Sermon: Moving Out of Scare City

Juliane Poirier Uncategorized

September 1, 2019

At one time, the whole Earth spoke the same language. It so happened that as they moved out of the east, they came upon a plain in the land of Shinar and settled down. They said to one another, “Come, let’s make bricks and fire them well.” They used brick for stone and tar for mortar. Then they said, “Come, let’s build ourselves a city and a tower that reaches Heaven. Let’s make ourselves famous so we won’t be scattered here and there across the Earth.” God came down to look over the city and the tower those people had built. God took one look and said, “One people, one language; why, this is only a first step. No telling what they’ll come up with next—they’ll stop at nothing!

Genesis 11: 1-9 The Message

Don’t fret or worry. Instead of worrying, pray. Let petitions and praises shape your worries into prayers, letting God know your concerns. Before you know it, a sense of God’s wholeness, everything coming together for good, will come and settle you down. It’s wonderful what happens when Christ displaces worry at the center of your life.

Philippians 4: 6-7 The Message

I’ve mentioned before that I’m a participant in the Academy for Spiritual Formation, and that we follow a monastic rhythm and have worship three times a day. We take turns leading worship, giving the message, and presiding at Communion. I’d guess that two thirds of us are pastors, and no one’s more critical about how worship is done than clergy. One of the pastors who gave the sermon at our last session said that he was relieved that it was also Communion, because people are more forgiving on Communion Sunday if the message is less than riveting because they have Communion to look forward to afterwards. He got a big laugh. Today is Communion Sunday…  and it’s the beginning of a sermon series called “Moving Out of Scare City.” It’s a play on the word “scarcity,” a word that means there is not enough. Scarcity is a cultural epidemic, fueled by advertisers and the current political administration. Churches have also been seduced by this cultural fear that there isn’t enough… that the proverbial wolf is always at the door. But success and prosperity aren’t gospel values, and not gospel promises, although if you listen to televangelist Joel Olsteen, you could start to believe, as he does, that “the reward of material gain is the will of God for faithful Christians.” It does seem that among the richest and most powerful people there’s a scarcity of compassion and generosity. Forbes Magazine recently reported, “The 85 richest people in the world have as much wealth as the 3.5 billion poorest.”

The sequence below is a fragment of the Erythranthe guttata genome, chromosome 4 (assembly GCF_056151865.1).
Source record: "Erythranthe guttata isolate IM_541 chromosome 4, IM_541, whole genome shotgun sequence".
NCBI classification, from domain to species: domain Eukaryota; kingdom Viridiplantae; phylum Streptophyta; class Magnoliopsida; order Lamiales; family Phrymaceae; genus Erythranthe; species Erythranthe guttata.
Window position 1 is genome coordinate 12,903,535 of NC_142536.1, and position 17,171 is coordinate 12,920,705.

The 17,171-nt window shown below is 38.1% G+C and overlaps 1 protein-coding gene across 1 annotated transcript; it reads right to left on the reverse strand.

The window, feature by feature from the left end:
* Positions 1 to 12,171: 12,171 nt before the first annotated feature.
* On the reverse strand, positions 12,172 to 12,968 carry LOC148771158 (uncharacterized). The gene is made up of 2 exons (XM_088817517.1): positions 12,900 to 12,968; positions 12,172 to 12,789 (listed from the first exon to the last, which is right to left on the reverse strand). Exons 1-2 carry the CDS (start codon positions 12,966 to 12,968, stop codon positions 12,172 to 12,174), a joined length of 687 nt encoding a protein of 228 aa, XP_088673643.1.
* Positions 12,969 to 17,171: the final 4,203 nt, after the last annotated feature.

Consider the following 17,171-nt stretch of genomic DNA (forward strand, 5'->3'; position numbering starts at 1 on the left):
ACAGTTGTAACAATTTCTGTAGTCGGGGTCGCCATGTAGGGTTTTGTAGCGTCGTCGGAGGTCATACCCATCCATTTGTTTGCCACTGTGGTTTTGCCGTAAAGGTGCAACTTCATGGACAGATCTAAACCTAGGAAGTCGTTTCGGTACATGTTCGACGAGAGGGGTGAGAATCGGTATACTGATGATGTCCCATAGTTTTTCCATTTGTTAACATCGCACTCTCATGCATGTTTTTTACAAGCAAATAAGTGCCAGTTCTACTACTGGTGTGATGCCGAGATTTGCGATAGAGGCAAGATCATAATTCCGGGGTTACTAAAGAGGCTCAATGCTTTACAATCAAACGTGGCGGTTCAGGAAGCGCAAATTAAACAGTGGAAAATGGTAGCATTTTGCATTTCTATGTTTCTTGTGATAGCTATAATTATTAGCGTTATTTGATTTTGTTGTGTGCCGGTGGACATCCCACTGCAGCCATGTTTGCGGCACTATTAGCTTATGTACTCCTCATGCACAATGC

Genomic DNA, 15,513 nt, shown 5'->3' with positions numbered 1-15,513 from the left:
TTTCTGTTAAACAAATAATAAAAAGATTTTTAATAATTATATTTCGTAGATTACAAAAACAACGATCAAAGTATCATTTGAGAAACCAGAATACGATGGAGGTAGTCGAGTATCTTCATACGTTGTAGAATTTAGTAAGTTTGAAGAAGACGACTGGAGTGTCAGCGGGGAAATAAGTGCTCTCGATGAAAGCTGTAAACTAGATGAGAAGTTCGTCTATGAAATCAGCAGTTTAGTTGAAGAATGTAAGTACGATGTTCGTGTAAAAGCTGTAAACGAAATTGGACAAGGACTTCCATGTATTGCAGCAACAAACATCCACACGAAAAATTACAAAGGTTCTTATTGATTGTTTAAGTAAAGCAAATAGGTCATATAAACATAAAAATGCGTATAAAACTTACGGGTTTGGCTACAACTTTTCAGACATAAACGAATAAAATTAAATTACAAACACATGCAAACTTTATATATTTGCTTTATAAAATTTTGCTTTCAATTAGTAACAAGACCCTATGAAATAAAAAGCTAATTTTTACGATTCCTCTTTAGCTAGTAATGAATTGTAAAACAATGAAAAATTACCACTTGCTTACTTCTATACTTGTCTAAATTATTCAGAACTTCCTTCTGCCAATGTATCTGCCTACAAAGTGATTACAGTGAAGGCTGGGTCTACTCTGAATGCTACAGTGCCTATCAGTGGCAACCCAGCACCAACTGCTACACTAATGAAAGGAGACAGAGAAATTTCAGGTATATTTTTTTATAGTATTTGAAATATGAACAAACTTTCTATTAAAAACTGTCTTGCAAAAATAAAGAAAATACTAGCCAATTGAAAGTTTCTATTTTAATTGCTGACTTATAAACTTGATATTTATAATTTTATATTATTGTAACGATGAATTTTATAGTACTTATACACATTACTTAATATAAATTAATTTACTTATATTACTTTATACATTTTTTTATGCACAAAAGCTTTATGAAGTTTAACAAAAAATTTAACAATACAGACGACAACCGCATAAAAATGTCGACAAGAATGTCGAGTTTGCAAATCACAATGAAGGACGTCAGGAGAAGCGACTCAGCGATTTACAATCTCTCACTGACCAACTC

The first scripture Michael read is from the book of Genesis, which is the story of God’s deliverance of the Hebrew people from slavery and into freedom and into the kind of life God dreamed for them; a life of love and generosity and faithfulness to God and to all others, including people outside their ethnicity and religion. But scarcity had been a common refrain among the Israelites in the desert. God provided manna for them, with the strict instruction that they were only to gather what they could eat each day, but the people gathered more than that and the excess turned to maggots. This is one of the first biblical lessons about God’s abundance versus the human desire to have more. In this scripture, we hear that the desire for more success and fame and power blinded the Israelites to the abundant blessings of God. Earlier in the book of Genesis chapter 9, we hear God’s blessings for Noah and his family. “God said to them, ‘Be fertile, multiply, and fill the earth. All of the animals on the earth will fear you – all the birds in the skies, everything crawling on the ground, and all of the sea’s fish. They are in your power. Everything that lives and moves will be your food. Just as I gave you the green grasses, I now give you everything.’” But the Israelite’s desire for more was stronger than all that God had provided.